A steady drumbeat of terror threats in Kyrgyzstan is spurring talk about scrapping the country’s Westerner-friendly visa policy.
Senior officials have expressed divergent public positions on the issue — a hint of infighting behind the scenes — and some of the statements have a vividly Kremlin-tinged flavor.
Kyrgyzstan in 2012 waived visa requirements for citizens of more than 40 economically developed countries for a period of 60 days. The move augured greater openness to the outside world and was hailed as an enlightened step in a region where stringent travel restrictions tend to stymie income from tourism.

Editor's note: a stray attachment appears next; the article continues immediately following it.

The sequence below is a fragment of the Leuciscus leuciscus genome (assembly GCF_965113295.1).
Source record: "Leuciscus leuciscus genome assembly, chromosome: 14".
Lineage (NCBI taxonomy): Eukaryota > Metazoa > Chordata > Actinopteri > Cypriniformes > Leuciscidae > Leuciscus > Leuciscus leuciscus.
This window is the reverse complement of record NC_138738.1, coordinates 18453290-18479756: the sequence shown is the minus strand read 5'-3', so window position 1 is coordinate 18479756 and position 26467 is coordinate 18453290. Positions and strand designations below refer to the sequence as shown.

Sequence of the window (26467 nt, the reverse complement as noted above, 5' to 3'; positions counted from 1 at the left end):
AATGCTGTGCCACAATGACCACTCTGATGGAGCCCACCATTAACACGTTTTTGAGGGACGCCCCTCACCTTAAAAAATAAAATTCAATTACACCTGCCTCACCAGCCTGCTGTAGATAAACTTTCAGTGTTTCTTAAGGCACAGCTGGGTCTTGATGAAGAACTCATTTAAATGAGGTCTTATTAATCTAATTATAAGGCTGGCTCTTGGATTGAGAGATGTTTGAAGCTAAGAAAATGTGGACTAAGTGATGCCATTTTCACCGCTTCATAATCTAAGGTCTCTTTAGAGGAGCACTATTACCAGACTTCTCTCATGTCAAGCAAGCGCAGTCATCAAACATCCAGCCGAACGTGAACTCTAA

A coterie of officials from various branches of the Kyrgyz government now contends that the relaxed rules endanger the country’s security. Geopolitics is further poisoning the mood and there have been some enthusiastic calls for restrictions to be imposed on citizens from Turkey — the new foe of Bishkek’s closest ally, Russia.
Concrete evidence of imminent security threats is scant.